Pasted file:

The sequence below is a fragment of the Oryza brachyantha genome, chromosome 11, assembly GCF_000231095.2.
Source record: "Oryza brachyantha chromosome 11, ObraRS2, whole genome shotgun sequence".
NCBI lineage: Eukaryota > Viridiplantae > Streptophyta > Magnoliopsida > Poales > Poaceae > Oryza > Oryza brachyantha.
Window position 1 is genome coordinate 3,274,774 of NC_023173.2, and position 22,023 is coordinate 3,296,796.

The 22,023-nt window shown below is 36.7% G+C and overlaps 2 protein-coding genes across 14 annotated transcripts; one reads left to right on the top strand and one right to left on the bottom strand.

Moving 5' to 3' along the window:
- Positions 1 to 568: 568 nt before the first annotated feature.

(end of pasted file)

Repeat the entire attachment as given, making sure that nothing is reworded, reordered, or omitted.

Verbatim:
The sequence below is a fragment of the Oryza brachyantha genome, chromosome 11, assembly GCF_000231095.2.
Source record: "Oryza brachyantha chromosome 11, ObraRS2, whole genome shotgun sequence".
NCBI lineage: Eukaryota > Viridiplantae > Streptophyta > Magnoliopsida > Poales > Poaceae > Oryza > Oryza brachyantha.
Window position 1 is genome coordinate 3,274,774 of NC_023173.2, and position 22,023 is coordinate 3,296,796.

The 22,023-nt window shown below is 36.7% G+C and overlaps 2 protein-coding genes across 14 annotated transcripts; one reads left to right on the top strand and one right to left on the bottom strand.

Moving 5' to 3' along the window:
- Positions 1 to 568: 568 nt before the first annotated feature.